Cambodia Opposition Party Holds First Rally Since Crackdown

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Sam Rainsy meets with supporters in Siem Reap, Jan. 10, 2014.
Sam Rainsy meets with supporters in Siem Reap, Jan. 10, 2014.

Cambodia’s main opposition party on Friday held its first public rally since a violent government crackdown on protests last week, saying it would push ahead with demands for Prime Minister Hun Sen’s resignation and calling his government “illegitimate.”

Cambodia National Rescue Party (CNRP) leaders Sam Rainsy and Kem Sokha met with some 1,000 supporters at the party’s provincial headquarters in Siem Reap, the country’s third-largest city.    

The rally was the CNRP’s first since nearly a week ago, when security forces violently dispersed party supporters from Freedom Park in the capital Phnom Penh where they had been holding daily protests calling on Hun Sen to quit and to hold new elections following disputed polls last year.

Also last week, police shot dead four people and wounded 40 others during a crackdown on a strike by garment workers that was backed by the CNRP in the outskirts of the city, drawing criticism from the United Nations and rights groups.

“This government is so brutal. The government killed its own people,” Sam Rainsy said at the rally.  

“This is an illegitimate government. We must have a re-election," he said.

The government has defended its crackdown and issued summonses to Sam Rainsy and Kem Sokha to appear in court on Tuesday on charges of inciting social unrest.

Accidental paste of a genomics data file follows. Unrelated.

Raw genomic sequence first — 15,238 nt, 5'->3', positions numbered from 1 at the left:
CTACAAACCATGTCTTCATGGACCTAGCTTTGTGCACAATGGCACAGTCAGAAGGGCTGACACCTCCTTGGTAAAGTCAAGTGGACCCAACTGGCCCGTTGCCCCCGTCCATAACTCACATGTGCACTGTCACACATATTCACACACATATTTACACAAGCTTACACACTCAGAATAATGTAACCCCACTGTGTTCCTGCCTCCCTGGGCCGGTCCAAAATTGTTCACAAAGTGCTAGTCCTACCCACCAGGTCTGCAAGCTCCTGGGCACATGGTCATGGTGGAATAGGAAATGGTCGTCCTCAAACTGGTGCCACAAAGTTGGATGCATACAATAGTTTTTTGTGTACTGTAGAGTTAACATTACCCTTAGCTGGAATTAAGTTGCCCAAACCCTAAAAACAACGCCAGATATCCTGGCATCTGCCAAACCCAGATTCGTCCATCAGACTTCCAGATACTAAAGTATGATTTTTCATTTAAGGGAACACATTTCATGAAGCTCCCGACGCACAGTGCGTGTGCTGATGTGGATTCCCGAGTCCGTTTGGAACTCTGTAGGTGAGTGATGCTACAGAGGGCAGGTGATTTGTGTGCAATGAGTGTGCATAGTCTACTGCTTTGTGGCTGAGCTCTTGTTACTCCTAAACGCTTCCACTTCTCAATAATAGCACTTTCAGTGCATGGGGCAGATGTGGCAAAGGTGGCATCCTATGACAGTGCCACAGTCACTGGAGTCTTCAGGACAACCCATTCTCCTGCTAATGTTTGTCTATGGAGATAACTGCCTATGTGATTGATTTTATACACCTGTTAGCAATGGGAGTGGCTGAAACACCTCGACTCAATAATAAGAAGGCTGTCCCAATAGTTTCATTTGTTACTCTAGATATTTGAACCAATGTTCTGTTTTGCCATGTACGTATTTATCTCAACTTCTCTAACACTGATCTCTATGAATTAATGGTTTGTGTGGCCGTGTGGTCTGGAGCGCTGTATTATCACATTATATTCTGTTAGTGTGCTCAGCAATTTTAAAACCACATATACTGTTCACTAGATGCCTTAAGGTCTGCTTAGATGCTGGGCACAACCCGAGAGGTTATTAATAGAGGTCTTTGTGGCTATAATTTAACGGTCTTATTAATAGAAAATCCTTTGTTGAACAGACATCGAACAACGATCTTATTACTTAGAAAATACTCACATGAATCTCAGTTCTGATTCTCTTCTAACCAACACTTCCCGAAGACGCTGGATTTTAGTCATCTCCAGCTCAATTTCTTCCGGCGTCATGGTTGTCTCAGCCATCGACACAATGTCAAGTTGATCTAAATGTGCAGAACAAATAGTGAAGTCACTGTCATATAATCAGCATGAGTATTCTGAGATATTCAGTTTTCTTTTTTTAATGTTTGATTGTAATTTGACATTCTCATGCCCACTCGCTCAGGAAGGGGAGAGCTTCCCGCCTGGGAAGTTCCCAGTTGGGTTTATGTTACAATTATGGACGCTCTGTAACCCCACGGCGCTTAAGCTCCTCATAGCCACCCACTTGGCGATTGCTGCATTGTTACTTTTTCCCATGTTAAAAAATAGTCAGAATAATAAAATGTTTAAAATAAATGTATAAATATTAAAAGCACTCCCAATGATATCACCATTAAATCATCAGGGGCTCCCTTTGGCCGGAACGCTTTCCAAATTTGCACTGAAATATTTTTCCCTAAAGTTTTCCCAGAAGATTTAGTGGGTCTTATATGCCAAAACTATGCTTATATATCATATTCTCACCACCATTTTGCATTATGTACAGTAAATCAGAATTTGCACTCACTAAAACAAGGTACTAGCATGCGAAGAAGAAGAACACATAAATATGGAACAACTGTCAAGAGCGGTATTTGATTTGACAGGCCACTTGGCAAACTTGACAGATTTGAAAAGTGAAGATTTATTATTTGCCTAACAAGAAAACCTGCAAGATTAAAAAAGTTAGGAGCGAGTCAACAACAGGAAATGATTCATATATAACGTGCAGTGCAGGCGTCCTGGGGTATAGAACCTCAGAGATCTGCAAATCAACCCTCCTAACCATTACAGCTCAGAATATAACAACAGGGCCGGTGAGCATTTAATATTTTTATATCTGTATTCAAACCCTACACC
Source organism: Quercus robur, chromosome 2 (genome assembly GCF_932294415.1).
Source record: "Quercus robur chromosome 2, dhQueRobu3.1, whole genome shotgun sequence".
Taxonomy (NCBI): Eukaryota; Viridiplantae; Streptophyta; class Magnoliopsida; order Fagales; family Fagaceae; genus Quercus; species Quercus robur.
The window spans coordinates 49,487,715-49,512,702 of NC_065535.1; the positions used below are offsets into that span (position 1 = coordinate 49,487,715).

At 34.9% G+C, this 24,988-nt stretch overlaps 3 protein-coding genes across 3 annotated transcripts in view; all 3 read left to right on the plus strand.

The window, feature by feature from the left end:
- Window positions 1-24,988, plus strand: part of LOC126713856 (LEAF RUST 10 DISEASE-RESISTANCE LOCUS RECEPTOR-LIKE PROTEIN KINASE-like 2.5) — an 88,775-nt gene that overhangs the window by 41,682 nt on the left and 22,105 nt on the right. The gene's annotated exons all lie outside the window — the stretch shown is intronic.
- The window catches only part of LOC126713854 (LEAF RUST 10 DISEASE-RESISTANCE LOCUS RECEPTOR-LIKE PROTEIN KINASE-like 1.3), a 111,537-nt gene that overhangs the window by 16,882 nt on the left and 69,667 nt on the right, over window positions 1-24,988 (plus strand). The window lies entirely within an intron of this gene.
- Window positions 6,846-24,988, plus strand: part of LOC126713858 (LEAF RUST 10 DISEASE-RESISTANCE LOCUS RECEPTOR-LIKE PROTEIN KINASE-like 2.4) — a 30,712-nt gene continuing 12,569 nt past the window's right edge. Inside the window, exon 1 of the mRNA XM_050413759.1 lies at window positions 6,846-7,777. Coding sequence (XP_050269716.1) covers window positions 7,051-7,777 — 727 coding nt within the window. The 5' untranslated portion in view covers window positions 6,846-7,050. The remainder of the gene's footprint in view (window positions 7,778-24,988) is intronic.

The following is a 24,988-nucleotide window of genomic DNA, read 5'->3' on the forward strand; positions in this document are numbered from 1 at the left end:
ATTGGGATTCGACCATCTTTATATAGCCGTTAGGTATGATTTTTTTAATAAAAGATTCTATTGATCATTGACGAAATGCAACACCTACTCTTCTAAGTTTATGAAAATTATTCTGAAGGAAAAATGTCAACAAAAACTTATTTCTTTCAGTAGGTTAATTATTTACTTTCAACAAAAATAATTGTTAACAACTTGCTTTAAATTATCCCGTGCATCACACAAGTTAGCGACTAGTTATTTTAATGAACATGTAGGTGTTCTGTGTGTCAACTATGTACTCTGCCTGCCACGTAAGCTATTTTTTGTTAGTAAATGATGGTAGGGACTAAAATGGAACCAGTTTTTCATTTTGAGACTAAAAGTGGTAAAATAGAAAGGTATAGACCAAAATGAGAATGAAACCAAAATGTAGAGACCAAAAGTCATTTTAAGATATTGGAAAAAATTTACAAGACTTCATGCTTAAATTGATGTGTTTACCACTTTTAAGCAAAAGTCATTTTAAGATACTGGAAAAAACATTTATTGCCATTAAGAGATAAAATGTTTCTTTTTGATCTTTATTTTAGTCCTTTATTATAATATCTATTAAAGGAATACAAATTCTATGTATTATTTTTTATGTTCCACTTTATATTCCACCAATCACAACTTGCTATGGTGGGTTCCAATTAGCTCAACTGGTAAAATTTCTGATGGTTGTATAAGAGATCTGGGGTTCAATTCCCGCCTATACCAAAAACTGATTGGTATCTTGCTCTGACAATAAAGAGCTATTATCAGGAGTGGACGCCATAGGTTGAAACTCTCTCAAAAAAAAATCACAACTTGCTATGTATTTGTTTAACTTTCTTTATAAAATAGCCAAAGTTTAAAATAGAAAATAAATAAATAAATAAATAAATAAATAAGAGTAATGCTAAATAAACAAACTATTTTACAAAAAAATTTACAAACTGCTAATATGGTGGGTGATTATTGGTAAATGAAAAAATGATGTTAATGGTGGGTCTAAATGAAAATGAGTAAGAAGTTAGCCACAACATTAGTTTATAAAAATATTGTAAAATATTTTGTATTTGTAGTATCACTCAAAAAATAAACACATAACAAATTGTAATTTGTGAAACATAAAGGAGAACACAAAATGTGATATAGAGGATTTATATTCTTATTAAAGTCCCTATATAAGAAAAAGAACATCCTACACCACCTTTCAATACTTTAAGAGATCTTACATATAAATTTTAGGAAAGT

The two leaders reiterated their demands for an independent investigation into July 28 polls following allegations of fraud and other irregularities, failing which the government should call for fresh elections.

They said re-election is a key solution to the political deadlock that has dogged the kingdom for the last six months, during which the CNRP has boycotted parliament, claiming it was robbed of victory in the polls.

Kem Sokha said at the rally that the CNRP was the “true winner” of the July polls and that the party “adheres to democratic principles” and “respects the will of the people.”

Restarting demonstrations

Sam Rainsy and Kem Sokha are on a tour of Siem Reap, Battambang, and Banteay Meanchey provinces until Sunday to drum up support for further rallies, vowing to restart mass demonstrations by the end of the month.

The Ministry of Interior meanwhile warned the party not to violate the law on peaceful demonstration.

“We [authorities] respect rights to protest, but the protest must comply with the law,” ministry spokesman Khieu Sopheak said.

CNRP protests in recent weeks have drawn tens of thousands to the streets and posed a major challenge to the government alongside strikes by garment and footwear workers demanding a higher minimum salary.

A teacher and his students display a banner calling for teacher salaries, Jan. 10, 2014. Photo credit: RFA.
A teacher and his students display a banner calling for teacher salaries, Jan. 10, 2014. Photo credit: RFA. RFA